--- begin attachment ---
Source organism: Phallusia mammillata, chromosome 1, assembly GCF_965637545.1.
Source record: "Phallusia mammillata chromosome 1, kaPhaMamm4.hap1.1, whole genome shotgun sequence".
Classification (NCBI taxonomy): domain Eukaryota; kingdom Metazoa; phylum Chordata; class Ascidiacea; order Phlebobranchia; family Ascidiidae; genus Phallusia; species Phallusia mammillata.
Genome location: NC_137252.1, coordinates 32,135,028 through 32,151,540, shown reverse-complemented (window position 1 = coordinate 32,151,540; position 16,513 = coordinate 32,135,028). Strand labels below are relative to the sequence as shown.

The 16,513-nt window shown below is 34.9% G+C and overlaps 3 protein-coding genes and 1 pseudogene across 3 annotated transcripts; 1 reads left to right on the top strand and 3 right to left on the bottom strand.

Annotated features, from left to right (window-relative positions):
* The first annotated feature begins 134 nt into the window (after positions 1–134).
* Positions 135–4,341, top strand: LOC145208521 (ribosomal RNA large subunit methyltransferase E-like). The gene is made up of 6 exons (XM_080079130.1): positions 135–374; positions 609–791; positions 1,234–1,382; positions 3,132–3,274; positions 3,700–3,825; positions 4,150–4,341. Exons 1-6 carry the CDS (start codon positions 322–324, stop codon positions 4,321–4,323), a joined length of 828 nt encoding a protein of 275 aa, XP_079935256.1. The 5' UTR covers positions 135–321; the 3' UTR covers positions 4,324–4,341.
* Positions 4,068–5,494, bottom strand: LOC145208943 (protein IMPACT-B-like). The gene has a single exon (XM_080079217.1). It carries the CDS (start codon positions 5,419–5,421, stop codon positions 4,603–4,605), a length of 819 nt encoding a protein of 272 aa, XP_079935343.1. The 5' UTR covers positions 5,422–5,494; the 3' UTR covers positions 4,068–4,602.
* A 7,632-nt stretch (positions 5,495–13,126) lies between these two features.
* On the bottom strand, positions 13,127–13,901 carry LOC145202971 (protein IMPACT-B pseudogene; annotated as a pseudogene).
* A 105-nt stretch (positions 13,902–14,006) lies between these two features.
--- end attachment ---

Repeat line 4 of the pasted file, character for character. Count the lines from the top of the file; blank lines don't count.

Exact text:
Genome location: NC_137252.1, coordinates 32,135,028 through 32,151,540, shown reverse-complemented (window position 1 = coordinate 32,151,540; position 16,513 = coordinate 32,135,028). Strand labels below are relative to the sequence as shown.